This two-day Franco-American workshop seeks to compare the cultural, ethical, religious, historical and policy implications of how reproductive technologies have developed and now impact our two national contexts.
In both countries, advanced reproductive technologies have long been in development and are now in widespread use. France and the United States share a certain number of similar conceptions relative to kinship and gender, and are both undergoing comparable evolutions in the creation of new family configurations. Yet in France, public discourse calling for “social solidarity” with people experiencing infertility is widespread and public payment and access is designed and tightly controlled through biomedical regulation. In the US, by contrast, “privacy” of family life and “consumer choice” dominate the public discussion, while few insurance schemes actually cover reproductive technology expenses and market access shapes both popular imaginaries and practical use.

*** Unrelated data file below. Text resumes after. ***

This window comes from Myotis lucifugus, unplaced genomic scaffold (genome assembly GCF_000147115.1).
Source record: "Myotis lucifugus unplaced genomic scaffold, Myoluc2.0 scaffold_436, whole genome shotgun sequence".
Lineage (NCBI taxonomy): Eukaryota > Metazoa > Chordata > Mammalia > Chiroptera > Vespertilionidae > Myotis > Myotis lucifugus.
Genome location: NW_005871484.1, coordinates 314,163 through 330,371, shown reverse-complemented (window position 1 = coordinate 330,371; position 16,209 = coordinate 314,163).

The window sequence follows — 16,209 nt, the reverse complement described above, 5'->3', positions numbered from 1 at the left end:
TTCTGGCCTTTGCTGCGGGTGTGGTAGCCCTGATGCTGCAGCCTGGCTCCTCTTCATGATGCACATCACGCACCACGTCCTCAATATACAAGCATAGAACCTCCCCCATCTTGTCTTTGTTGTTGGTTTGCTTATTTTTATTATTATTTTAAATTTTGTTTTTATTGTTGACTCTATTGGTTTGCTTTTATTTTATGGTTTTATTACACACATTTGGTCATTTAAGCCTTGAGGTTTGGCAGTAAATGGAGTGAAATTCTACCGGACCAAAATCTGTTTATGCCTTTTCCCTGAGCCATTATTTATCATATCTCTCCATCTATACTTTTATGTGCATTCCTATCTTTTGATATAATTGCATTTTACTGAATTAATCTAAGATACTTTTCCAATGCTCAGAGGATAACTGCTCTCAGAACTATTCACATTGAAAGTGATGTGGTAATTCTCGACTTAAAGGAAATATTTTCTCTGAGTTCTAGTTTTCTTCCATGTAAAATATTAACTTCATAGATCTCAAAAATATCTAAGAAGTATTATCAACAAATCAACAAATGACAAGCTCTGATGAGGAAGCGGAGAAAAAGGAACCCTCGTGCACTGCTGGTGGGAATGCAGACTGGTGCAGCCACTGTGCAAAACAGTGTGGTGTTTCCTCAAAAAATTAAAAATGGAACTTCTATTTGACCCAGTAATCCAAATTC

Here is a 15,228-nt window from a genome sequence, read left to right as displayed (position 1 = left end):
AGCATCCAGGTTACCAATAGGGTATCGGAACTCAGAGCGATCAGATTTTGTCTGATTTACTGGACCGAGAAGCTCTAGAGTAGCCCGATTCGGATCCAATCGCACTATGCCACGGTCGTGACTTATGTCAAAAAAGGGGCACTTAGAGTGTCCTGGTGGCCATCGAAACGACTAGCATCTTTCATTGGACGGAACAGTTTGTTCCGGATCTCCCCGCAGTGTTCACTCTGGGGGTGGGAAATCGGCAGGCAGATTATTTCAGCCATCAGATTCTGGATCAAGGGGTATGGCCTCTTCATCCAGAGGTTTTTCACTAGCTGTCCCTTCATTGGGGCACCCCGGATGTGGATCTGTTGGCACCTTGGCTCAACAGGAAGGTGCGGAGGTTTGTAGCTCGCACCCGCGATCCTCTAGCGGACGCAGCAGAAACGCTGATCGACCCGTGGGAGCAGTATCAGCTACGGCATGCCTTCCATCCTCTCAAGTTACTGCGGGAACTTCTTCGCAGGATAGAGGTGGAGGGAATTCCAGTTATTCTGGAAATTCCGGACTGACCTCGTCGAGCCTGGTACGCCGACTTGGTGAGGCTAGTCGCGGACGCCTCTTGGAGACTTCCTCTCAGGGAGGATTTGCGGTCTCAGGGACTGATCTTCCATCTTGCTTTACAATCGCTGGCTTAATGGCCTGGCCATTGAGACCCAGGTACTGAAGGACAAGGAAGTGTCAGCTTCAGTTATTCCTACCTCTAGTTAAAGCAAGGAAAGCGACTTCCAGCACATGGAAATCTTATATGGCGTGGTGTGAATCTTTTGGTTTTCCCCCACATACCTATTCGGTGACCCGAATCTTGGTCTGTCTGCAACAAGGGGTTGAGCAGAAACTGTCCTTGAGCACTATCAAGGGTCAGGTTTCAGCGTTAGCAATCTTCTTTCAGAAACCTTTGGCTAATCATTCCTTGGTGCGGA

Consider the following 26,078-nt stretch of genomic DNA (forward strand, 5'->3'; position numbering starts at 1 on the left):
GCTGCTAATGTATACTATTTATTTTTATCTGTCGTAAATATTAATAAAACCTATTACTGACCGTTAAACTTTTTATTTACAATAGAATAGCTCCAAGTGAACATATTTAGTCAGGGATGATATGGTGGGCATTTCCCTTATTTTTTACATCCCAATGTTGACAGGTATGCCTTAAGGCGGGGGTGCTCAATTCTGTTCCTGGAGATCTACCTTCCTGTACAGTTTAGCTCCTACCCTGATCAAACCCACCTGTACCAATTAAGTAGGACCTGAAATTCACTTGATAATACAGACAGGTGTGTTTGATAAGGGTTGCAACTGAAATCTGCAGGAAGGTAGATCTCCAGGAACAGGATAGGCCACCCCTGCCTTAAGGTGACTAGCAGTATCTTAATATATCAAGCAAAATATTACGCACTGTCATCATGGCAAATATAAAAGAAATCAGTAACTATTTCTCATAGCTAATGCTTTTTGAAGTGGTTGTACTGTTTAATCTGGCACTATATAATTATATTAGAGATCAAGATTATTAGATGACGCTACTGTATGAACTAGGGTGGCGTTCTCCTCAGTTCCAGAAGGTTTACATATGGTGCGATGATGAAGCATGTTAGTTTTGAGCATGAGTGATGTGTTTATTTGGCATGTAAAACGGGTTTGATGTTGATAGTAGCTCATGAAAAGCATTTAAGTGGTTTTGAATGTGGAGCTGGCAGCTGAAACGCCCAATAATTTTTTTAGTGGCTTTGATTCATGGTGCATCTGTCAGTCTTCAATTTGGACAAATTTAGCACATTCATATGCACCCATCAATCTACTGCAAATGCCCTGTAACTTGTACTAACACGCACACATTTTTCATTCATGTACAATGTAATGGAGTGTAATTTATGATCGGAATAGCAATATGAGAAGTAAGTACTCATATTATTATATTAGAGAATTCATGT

Organized by Rayna Rapp (NYU), Linda Gordon (NYU), Séverine Mathieu (EPHE-PSL, Paris) and Jennifer Merchant (Université Paris 2, Paris).